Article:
Background: Graduates of international medical schools (IMGs) make up approximately one-quarter of the physician population and play a key role in the provision of health care in the United States. This study investigated whether they differ from U.S. medical graduates (USMGs) in specialty board certification.
Method: The study compared USMGs, U.S. citizen IMGs (USIMGs), and non-U.S. citizen IMGs (non-USIMGs) who graduated from medical school between 1958 and 1994 and were involved in direct patient care in 2003.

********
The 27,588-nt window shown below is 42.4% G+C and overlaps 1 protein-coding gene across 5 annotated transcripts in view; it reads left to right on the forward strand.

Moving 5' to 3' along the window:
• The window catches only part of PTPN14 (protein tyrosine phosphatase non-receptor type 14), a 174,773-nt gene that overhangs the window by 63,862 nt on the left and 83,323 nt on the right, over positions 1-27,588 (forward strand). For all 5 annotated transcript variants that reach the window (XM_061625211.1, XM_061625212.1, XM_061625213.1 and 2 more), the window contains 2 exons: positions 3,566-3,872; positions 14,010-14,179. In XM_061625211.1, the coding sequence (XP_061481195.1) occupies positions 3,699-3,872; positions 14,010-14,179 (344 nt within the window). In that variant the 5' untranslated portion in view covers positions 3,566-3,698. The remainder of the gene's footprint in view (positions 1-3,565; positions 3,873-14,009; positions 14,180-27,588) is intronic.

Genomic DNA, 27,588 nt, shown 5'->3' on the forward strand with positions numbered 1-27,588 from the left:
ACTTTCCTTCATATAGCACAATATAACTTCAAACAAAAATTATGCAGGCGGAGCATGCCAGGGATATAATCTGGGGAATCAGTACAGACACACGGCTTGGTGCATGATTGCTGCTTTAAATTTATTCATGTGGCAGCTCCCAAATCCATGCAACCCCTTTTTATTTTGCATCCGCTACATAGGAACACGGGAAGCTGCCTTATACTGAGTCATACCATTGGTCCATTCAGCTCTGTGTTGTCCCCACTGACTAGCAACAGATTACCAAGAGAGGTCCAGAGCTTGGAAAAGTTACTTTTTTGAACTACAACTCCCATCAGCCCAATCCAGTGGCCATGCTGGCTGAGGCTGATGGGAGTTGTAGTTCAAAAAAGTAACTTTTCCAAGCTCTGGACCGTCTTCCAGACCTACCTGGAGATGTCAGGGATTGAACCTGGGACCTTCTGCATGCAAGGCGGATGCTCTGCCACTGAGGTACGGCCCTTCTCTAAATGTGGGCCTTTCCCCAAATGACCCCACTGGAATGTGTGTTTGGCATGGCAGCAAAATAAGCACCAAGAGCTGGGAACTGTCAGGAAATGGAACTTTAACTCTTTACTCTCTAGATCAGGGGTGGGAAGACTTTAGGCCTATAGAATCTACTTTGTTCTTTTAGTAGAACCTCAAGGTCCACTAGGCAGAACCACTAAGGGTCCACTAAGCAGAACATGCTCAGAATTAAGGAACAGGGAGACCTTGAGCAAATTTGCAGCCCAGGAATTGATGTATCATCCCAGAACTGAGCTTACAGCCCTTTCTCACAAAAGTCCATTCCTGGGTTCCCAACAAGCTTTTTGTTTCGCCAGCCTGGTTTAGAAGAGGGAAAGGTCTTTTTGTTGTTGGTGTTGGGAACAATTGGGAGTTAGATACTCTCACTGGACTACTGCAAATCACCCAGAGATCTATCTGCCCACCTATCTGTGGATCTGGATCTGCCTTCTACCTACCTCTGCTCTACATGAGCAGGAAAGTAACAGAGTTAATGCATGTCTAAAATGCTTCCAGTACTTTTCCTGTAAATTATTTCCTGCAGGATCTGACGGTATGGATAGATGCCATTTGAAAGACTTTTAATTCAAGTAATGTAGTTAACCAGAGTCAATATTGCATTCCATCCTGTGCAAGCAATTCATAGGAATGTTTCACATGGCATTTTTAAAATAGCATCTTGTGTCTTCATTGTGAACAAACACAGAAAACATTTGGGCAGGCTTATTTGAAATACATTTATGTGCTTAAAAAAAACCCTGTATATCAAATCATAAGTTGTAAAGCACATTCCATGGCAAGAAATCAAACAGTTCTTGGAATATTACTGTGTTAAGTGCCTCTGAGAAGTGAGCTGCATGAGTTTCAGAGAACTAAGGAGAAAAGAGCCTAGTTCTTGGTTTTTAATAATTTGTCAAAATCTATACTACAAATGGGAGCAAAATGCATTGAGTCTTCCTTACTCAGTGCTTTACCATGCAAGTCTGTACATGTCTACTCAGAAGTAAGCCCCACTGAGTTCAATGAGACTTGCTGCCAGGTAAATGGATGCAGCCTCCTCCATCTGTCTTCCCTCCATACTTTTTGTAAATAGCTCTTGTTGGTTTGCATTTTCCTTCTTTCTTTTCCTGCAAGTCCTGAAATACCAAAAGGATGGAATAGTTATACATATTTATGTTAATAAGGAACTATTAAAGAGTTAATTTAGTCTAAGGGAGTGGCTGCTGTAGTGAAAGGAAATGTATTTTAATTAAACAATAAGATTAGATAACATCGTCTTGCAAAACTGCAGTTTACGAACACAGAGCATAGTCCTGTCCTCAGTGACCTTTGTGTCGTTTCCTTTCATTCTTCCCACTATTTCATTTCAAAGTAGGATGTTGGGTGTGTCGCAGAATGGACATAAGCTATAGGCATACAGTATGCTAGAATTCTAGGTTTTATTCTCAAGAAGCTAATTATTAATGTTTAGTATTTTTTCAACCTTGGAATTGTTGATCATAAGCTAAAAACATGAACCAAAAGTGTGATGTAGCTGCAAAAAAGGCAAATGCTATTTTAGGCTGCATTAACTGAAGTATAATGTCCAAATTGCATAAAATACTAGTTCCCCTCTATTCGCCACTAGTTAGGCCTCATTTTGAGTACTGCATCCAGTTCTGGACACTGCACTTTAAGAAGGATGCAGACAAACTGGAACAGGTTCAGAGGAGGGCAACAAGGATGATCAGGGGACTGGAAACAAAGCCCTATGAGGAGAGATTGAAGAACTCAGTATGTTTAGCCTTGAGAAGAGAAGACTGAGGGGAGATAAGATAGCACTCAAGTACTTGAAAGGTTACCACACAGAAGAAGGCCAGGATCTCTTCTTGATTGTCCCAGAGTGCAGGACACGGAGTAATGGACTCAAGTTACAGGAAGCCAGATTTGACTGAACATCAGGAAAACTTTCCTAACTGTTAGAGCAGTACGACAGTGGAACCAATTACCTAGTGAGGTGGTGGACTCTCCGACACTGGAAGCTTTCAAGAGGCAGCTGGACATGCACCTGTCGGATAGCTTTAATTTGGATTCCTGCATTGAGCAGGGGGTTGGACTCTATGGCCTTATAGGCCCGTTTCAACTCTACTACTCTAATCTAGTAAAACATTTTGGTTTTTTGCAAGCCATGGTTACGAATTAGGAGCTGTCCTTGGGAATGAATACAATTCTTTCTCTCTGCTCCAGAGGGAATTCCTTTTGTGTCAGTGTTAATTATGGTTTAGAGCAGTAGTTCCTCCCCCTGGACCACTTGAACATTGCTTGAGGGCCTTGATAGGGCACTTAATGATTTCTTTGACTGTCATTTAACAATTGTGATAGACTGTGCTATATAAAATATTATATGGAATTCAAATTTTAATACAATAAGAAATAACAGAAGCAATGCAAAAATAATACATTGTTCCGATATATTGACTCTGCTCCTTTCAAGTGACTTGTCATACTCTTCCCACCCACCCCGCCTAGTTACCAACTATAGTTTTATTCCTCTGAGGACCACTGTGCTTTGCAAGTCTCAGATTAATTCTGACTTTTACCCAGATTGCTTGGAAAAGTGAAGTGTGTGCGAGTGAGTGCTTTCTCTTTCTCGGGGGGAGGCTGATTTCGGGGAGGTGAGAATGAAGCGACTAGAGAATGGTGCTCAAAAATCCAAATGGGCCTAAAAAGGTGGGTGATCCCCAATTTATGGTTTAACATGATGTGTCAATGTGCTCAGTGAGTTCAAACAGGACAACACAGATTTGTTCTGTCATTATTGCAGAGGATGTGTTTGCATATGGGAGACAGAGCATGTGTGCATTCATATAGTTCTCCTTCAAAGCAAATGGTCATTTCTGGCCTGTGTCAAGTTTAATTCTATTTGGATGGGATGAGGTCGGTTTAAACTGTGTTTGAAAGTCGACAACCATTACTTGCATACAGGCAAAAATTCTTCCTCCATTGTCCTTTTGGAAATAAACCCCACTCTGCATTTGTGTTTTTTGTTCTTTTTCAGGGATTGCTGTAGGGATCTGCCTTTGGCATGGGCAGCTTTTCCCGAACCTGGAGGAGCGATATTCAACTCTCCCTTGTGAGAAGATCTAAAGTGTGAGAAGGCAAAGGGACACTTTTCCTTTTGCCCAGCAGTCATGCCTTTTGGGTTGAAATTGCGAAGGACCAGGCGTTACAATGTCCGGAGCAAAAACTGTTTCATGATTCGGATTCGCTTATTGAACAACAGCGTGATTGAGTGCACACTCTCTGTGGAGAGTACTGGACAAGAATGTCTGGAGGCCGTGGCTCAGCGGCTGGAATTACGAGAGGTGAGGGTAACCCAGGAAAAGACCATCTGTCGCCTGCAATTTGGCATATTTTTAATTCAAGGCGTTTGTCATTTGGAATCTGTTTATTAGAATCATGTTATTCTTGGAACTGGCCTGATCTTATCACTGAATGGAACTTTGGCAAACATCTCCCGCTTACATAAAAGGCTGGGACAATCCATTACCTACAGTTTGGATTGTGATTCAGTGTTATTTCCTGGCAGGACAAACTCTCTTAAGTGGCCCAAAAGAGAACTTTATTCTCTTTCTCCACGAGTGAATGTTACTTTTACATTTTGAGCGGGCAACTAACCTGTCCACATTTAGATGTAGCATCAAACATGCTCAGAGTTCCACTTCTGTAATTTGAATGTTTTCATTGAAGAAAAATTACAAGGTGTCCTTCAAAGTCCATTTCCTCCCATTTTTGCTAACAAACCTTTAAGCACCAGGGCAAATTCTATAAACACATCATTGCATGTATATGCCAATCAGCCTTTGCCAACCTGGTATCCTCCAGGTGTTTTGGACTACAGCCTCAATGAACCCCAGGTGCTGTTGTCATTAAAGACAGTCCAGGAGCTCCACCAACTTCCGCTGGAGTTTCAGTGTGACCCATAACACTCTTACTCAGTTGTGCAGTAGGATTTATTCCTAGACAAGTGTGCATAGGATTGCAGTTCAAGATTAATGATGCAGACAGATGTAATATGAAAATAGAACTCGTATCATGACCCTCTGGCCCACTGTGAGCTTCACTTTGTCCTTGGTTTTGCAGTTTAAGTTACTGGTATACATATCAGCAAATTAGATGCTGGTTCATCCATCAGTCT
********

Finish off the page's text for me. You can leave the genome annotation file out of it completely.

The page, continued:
Results: There is variability among the specialties, but overall USMGs have the highest specialty certification rates followed by non-USIMGs, and USIMGs. Among recent medical school graduates, non-USIMGs have certification rates that are comparable to USMGs.
Conclusions: IMGs have lower board-certification rates than USMGs, although a sizeable majority has achieved board certification in the specialty they practice. There are differences between non-USIMGs and USIMGs, with the former more likely to become board certified.